It definitely matters:
'Omni' refers to the symmetry in the plane perpendicular to the axis of the antenna; That is, the torus around the antenna axis. But 'omni' antennas are VERY sensitive to variation from the vertical.
If you're aiming down into an open area (to the left, as suggested by the photo,) then ok, tip them as is shown. But generally, you ...
This is how you would set up dual-band 2.4Ghz / 5Ghz on a Cisco autonomous AP for Open auth... Basically just associate the SSID with Dot11Radio0 and Dot11Radio1; Substitute these WPA PSK configs if you want WPA PSK.
I can add PEAP or other EAP methods after I get home, but I haven't got access to my EAP notes right now.
no service pad
Many Cisco devices include the fsck command to check the file system with. If you run this command on the flash, it will attempt to fix file system errors for you. These were my results:
Fsck operation may take a while. Continue? [confirm]
flashfs: WARNING - Unable to allocate backup blocks.
Please free some space on the flash file system.
Yes, it would be beneficial if you are angling the AP correctly (second AP would be up and to the right), even with the antennas on the other AP being vertical. If you angle this the wrong way (second AP is up and to the left), then you will be making things worse.
This type of antenna produces a signal pattern in a toroid or doughnut shape (with the ...
I have to disagree with TAC on this one. Running those low speeds is really not a good idea. I wouldn't run anything lower than 12 unless you absolutely need 11b.
If you have interference, the only way you're going to find it is with some sort of sniffer or spectrum analyzer. Maybe you can borrow one?
Try turning off your WLAN and see what other wifi ...
I cannot tell you exactly what is happening without looking at the configs of the Switches and the WLC you have as I can think of a number of possibilities. For me, it'd be helpful to have that information but more so, the things that you've done. Basically, what are the items you've tried thus far?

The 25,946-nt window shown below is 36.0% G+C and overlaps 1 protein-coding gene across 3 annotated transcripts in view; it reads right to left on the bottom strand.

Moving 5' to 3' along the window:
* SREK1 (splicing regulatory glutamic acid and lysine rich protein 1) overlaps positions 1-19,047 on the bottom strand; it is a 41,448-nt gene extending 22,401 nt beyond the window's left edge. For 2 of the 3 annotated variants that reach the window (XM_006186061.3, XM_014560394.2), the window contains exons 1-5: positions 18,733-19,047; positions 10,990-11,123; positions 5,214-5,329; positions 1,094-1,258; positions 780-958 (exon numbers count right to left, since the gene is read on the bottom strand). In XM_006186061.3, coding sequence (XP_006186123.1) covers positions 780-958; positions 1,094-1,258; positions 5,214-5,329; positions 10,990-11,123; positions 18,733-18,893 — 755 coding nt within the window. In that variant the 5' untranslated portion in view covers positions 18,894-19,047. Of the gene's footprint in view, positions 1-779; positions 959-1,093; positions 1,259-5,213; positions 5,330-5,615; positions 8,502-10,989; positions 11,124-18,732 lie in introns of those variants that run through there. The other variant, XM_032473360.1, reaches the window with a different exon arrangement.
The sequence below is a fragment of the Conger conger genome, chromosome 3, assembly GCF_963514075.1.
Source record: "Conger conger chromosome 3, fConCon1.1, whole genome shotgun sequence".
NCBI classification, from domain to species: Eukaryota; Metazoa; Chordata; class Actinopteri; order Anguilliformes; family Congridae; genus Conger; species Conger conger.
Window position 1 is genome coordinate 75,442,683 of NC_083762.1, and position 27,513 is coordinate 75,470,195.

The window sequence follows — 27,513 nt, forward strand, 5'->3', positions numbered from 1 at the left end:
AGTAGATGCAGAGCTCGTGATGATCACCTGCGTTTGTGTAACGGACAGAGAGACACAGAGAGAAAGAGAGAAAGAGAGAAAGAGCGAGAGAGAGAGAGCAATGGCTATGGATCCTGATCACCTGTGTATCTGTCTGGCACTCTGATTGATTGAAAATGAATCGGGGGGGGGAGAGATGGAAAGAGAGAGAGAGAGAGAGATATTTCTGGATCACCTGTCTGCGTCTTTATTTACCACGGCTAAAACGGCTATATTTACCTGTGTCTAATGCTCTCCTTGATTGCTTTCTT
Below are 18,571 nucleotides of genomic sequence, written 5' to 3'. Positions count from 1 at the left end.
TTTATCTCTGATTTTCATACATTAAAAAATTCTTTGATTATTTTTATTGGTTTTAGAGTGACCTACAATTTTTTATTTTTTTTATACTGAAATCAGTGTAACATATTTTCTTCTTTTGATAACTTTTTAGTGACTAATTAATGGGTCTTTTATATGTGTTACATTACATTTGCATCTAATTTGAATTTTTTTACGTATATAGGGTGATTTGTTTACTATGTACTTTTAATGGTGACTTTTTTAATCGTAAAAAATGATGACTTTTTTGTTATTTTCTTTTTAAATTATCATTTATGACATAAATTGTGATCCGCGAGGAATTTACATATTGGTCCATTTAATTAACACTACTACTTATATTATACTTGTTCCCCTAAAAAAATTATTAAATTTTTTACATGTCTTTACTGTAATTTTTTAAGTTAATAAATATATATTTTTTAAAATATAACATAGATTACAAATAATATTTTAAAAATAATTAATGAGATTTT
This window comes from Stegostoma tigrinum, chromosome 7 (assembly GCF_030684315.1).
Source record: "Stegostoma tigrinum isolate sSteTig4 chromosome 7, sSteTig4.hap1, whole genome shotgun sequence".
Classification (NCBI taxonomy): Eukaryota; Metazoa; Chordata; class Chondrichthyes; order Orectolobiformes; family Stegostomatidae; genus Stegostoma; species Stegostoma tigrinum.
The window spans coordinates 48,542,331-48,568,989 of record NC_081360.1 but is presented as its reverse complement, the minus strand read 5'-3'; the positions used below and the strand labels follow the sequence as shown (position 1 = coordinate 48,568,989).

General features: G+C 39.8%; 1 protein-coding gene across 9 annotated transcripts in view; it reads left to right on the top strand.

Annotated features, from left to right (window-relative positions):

SW-A: 10.133.55.1 <---TRUNK---> SW-B: 10.133.55.2
This will theoretically help. Your question seems to break down to: "Does it make sense to aim omnidirectional antennas?"
Since 'omnidirectional' dipoles are actually directional with a toroidal radiation pattern, the radiation from your angled antennas will be strongest along the plane perpendicular to the antenna.
The fact that the other antenna is ...
I see you put the tag of aironet, so that I assume you are using Cisco WLC.
I used to manage this kind of WLC HA and I can be sure that both WLCs share the same IP address (here is 22.214.171.124) as long as you configured them properly.
Cisco also states this in their Cisco WLC Configuration Guide:
Information About High Availability
Here is what I have gleaned from the Cisco support pages.
Status 71: Reset to update radio status on WLC. Also usually done upon
AP joining the WLC after boot up.
Cisco Support Community - %LINK-3-UPDOWN: Interface Dot11Radio0, changed state to down
As Ricky Beam answered in the comments, this appears to be a bug with firmware c1140-k9w7-mx.153-3.JBB1 and is resolved in at least firmware c1140-k9w7-mx.153-3.JC. The other issue I was experiencing with watchdog timeouts appear to be caused by a hardware failure.
It sounds like you've done all the right things:
Move to 5 GHz where clients allow
Disable slow speeds
Limit xmit power
The basic problem is you're working in a crowded RF environment and there's not a lot you can do. It's rush hour on the freeway, and no matter how powerful a car you have, you can only go as fast as the flow of traffic.
Until you can ...
Without knowing what model the switches are, what is the default MTU on the interfaces? Often they default to 1500, and with the addition of the vlan tag you may be surpassing that. This could certainly manifest itself in the manner you described. A ping from one of the clients at increasing packet sizes will tell you (it would likely last reply at 1496).
Have you considered placing your wlc in a different location instead of off of the router in the router. From most of my experience with environments I've worked in we have always placed are wireless LAN controllers off of switches.
Spaced evenly throughout your network environment comma it would make much more sense from a traffic flow standpoint. It seems ...
If you want to do a quick and dirty hack, just loop back the VLANs into each other on a switch. Just add two untagged/access ports in VLAN10, and one for VLAN20 and VLAN30, and just patch the ports together.
Very ugly, extremely sketchy, but it will work as long as you don't have Spanning Tree enabled (and it will work even then if you put BPDU filtering ...
broadcast-key vlan 1 change 60
for each of the vlans.
(Seen here: http://www.blueboxmoon.com/wordpress/?p=832).
I've got similar issues also with cisco access points in standalone mode.
Cisco IOS Software, C3500 Software (AP3G1-K9W7-M), Version 15.3(3)JAB, RELEASE SOFTWARE (fc1)
Things seem to be much better.
I also have: